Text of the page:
A partner who feels hurt or betrayed by the other person may use those feelings to make their partner feel negative emotions like guilt and to elicit a change in behavior that involves special treatment and excessive apologizing. 

The partner who receives the guilt trip naturally feels guilty. Over time, if guilt-tripping continues, the victim of the guilt trip may start to view the relationship as unhealthy and put an end to it. 

As such, making your partner feel guilty may serve an immediate purpose in that they will do something you want them to do, but it can rupture the quality of the relationship in the long term. 

2. Poor mental health and emotional turmoil

Though a small degree of guilt is natural and even useful in motivating us to take action, prolonged feelings of guilt can damage our mental health.

Some of the most common mental health conditions feature a significant amount of guilt, including depression , anxiety , OCD, and borderline personality disorder.

Being the victim of a guilt trip can exacerbate these conditions if the victim is already struggling with them or may evoke issues in a person with underlying, unprocessed past guilt. 

Even in cases where there is no underlying mental health condition, persistent feelings of guilt can make a person feel stressed, anxious, sad, worried, tense, and restless. 

Guilt may eventually lead to shame, which permeates into all aspects of a person’s life and affects their self-image and self-esteem, and may cause them to withdraw from others. 

Guilt-tripping can cause the onset of a guilt complex in some people, where the person believes that they are extremely liable to make a mistake no matter what they do. This is most often seen in adult children of guilt-tripping parents.

The dangers of guilt-tripping parents

One of the most dangerous consequences of the guilt trip happens when the guilt is inflicted on children by their parents.

Guilt-tripping is a sign of emotional immaturity and leaves a lasting impact on a child. If a child is made to feel guilty by their parents, they are likely to internalize the feelings and carry them into their adult life.

In their adult relationships, any instance of guilt will evoke their deeply internalized self-blame and even shame and may elicit inappropriate reactions that are not based on the present but on one’s childhood experiences.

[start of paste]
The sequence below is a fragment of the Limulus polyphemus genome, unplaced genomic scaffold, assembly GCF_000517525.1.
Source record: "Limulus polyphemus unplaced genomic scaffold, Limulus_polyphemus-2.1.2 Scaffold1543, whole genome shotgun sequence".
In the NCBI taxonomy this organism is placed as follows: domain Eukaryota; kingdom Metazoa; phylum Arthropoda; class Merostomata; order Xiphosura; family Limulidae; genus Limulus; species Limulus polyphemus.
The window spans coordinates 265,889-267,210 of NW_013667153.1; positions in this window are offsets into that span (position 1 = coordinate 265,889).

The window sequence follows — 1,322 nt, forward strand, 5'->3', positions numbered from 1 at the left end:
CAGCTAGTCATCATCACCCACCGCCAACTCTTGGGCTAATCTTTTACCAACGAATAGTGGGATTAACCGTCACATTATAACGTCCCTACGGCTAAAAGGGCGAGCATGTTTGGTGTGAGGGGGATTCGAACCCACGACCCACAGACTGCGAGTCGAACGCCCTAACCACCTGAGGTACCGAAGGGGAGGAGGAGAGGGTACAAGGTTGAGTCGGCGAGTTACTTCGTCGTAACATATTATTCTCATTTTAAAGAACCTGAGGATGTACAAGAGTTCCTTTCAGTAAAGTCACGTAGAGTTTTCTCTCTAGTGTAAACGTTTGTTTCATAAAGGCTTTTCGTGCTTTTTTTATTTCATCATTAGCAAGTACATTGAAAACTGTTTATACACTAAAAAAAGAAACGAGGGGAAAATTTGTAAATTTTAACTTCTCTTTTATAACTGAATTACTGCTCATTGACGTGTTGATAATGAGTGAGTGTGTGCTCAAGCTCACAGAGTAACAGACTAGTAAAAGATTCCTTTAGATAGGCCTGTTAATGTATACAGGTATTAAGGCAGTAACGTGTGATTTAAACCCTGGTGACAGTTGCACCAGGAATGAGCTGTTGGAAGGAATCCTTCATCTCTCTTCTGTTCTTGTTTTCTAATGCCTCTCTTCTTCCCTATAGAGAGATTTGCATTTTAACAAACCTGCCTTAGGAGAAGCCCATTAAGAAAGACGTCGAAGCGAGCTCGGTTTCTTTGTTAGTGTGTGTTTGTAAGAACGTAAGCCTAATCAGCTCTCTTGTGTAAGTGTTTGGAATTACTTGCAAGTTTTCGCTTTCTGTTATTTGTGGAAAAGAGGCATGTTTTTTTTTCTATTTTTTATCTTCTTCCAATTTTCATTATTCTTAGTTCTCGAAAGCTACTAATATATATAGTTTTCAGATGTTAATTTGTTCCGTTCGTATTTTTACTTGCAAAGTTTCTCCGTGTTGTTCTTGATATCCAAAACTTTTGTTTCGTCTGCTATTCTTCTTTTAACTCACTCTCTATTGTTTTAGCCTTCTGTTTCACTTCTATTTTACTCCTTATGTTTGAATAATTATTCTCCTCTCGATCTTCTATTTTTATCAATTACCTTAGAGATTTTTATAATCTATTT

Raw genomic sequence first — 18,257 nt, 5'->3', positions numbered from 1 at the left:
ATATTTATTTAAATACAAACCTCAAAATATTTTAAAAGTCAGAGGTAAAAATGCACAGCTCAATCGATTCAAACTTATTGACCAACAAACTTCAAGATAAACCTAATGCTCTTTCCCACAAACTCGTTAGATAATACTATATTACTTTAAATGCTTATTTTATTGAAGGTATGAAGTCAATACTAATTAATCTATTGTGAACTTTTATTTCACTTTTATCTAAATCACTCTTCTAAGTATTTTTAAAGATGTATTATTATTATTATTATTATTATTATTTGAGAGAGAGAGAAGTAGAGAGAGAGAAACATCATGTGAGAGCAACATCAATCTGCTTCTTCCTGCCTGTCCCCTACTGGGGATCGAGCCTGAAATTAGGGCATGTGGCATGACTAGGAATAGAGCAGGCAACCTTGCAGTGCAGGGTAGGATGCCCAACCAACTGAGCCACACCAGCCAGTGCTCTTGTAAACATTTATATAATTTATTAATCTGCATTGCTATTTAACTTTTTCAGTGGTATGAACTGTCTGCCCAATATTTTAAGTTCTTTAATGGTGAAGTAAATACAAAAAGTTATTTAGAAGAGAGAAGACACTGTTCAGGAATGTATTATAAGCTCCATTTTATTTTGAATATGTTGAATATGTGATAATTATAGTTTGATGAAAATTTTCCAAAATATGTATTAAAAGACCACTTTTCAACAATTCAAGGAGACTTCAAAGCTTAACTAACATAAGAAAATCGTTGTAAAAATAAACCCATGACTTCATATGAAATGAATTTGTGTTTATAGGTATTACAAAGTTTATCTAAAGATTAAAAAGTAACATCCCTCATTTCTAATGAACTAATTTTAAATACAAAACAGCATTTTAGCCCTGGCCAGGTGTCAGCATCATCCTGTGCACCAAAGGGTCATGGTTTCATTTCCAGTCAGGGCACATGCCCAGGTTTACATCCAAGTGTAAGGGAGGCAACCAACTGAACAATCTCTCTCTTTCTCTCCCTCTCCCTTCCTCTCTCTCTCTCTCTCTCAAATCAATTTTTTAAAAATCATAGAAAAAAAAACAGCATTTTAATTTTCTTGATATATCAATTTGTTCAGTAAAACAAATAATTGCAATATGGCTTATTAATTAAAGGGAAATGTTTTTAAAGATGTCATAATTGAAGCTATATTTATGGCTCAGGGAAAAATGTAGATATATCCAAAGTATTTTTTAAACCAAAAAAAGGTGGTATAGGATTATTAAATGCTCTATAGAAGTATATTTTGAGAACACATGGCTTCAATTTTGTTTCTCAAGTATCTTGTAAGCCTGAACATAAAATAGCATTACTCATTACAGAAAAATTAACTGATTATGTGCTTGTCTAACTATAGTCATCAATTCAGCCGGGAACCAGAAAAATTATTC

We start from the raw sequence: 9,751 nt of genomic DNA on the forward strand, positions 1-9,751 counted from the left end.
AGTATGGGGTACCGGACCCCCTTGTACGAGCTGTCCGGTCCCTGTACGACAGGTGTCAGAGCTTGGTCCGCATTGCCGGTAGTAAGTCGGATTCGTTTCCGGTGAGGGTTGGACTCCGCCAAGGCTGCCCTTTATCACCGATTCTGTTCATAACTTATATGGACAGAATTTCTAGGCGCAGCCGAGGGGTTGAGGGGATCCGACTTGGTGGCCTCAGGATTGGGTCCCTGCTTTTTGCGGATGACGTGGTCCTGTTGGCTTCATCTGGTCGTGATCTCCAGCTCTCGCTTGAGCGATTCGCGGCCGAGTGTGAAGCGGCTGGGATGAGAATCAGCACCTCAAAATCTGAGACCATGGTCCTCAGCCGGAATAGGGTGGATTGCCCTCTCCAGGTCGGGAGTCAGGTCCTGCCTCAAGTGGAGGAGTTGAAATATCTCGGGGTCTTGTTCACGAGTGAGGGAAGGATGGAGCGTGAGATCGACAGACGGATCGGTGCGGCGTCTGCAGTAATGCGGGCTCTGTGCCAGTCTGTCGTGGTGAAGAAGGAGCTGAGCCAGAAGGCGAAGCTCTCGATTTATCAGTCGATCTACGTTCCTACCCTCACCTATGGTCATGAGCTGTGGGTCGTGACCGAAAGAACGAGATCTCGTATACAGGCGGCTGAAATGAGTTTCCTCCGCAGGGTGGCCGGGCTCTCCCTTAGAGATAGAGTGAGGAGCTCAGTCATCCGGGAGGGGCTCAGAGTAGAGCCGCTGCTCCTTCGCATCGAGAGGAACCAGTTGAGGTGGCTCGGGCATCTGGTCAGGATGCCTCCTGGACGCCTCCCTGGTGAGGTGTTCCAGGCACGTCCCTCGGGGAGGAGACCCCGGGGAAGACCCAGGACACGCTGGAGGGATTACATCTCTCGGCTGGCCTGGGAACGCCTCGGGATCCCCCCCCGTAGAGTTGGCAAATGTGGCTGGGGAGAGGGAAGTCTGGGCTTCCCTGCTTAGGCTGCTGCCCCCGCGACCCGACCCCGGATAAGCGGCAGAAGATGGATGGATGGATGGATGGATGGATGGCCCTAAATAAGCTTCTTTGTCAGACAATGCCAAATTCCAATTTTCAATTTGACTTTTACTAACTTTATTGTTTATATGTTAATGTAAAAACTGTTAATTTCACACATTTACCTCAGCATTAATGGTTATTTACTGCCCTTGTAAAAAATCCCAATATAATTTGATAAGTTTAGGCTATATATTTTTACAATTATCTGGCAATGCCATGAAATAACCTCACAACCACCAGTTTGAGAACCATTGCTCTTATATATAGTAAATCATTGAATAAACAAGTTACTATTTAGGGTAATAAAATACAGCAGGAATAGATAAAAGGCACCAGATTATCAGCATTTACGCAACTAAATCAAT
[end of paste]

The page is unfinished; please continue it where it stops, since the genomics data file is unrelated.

Why do parents guilt trip their children?

Parents who guilt trip may do so out of fear that they will lose emotional closeness with them. They want to keep them close and maintain an emotional connection, but they don’t know how to do so effectively.

The parent may struggle with direct, honest communication and resort to manipulation to influence their child’s behavior and keep them close by.

To be healthy and to learn independence, children should be explorative and share their time and energy with friends and various other family members.

As a child becomes more independent and emotionally mature, the parent may fear being left behind and manipulate their child into spending time with them and having a consistent relationship.

The parent may even feel angry that their child is not giving them enough attention, or believe that they are entitled to special treatment, or that the child ‘owes’ them their time.

These are characteristics of narcissistic parents , so if any of the above reflects your experience as a child, it is worth investigating the nature of narcissism and the effect narcissistic parents have on their children.

When the parental guilt trip backfires…

Parental guilt-tripping may work in the short term.

The child is likely to internalize the guilt and acquiesce to the parent’s wishes to alleviate it. The child may call their parents more often, spend more time with them, or work extra hard around the house because they’ve been manipulated into doing so by the parent.